Cats are typically very clean animals. However, they can suffer from a range of skin conditions due to parasites, fungi, allergies, and even stress. These often present themselves in the form of scabs once a lesion has been irritated. It’s therefore no surprise that seeing their skin like this, we ask ourselves: why does my cat have scabs? And what can I do to treat them?
To begin with, understanding why your cat has scabs will help you to know how to treat them. (Note that all cat breeds can suffer from such skin conditions.)
Why does my cat get scabs?
Your cat’s diet
A healthy cat will almost always have a beautiful coat and skin. While diet isn’t often the first thought if scabs are present, knowing that their diet plays a huge role in their health is important for skin health.
Various ingredients present in both dry and wet foods can cause allergic reactions in some cats. This may be something your vet takes into consideration as the first port of call. You might be advised to switch to a low-allergenic food type to help avoid such irritations.
Molting is a normal process for cats. However, depending on their environment, including weather changes, your cat may feel the need to aid the natural process. This can bring about excess scratching and cleaning.
If this is the case, you can help your cat by giving them a regular brush. This is particularly beneficial for medium-long and longhair cat breeds. First and foremost, this will help to reduce any potential scabbing. But it will also help to manage excess hair shed around your home and reduce any potential allergies for you and/or your household.
As you’re probably already aware, there are many different types of parasites that enjoy feeding off our pets. External parasites such as fleas, scabies, ticks and mites (chiggers) can be a real headache. If infested, your cat will no doubt itch, scratch and lick excessively, especially in heavily infested areas. This in turn can cause bleeding and scab formation on your cat’s skin.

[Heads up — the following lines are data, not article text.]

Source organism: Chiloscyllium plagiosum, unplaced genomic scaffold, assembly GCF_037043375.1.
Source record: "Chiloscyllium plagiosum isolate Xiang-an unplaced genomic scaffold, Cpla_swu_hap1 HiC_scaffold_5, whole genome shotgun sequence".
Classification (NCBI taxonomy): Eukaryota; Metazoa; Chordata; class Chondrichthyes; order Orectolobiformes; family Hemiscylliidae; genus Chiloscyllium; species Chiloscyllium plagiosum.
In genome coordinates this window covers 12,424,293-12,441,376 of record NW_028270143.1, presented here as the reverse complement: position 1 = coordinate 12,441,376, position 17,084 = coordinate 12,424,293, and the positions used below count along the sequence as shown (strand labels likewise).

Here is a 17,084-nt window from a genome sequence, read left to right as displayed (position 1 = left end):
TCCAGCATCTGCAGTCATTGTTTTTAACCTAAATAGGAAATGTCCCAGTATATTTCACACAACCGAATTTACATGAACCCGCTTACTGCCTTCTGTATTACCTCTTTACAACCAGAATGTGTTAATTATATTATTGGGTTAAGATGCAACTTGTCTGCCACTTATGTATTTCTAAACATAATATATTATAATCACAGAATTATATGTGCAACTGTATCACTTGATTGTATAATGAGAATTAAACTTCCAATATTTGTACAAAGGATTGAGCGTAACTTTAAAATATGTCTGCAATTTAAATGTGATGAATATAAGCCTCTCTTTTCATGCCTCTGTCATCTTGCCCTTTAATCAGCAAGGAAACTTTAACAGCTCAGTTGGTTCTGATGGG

Despite its name, ringworm is a fungal skin infection that can not only affect our domestic fur friends but also humans. It can even be transmitted between humans and pets – known as zoonosis. This happens from coming into direct contact with the infected skin, which can also be found in bedding, carpets, on nail clippers, etc., as well as in soil.
Scabbing as a result of ringworm typically means the infection is well advanced. Early stages of infection are usually noticeable by the presence of dander (or dandruff) where clusters of hair have begun falling out.
By far the most common cause of miliary dermatitis is the result of flea bites. This allergy presents itself in the form of itchy, red patches. Much in the same way as with parasites, your cat will start to scratch and lick excessively. This inevitably leads to the development of scabs.
Other causes of miliary dermatitis include food allergies, lice, mites, and even auto-immune diseases.
Stress in cats
Stress can be difficult to detect in cats. If your cat has experienced a recent change to their environment, seen the arrival of a new person or animal in the household, had a change in diet, or experienced another similar significant change, they may become stressed. Understanding a cat’s body language is important here as you’re likely to witness abnormal behaviors such as excessive licking and scratching. These behaviors can in turn lead to raw skin patches followed by scabs.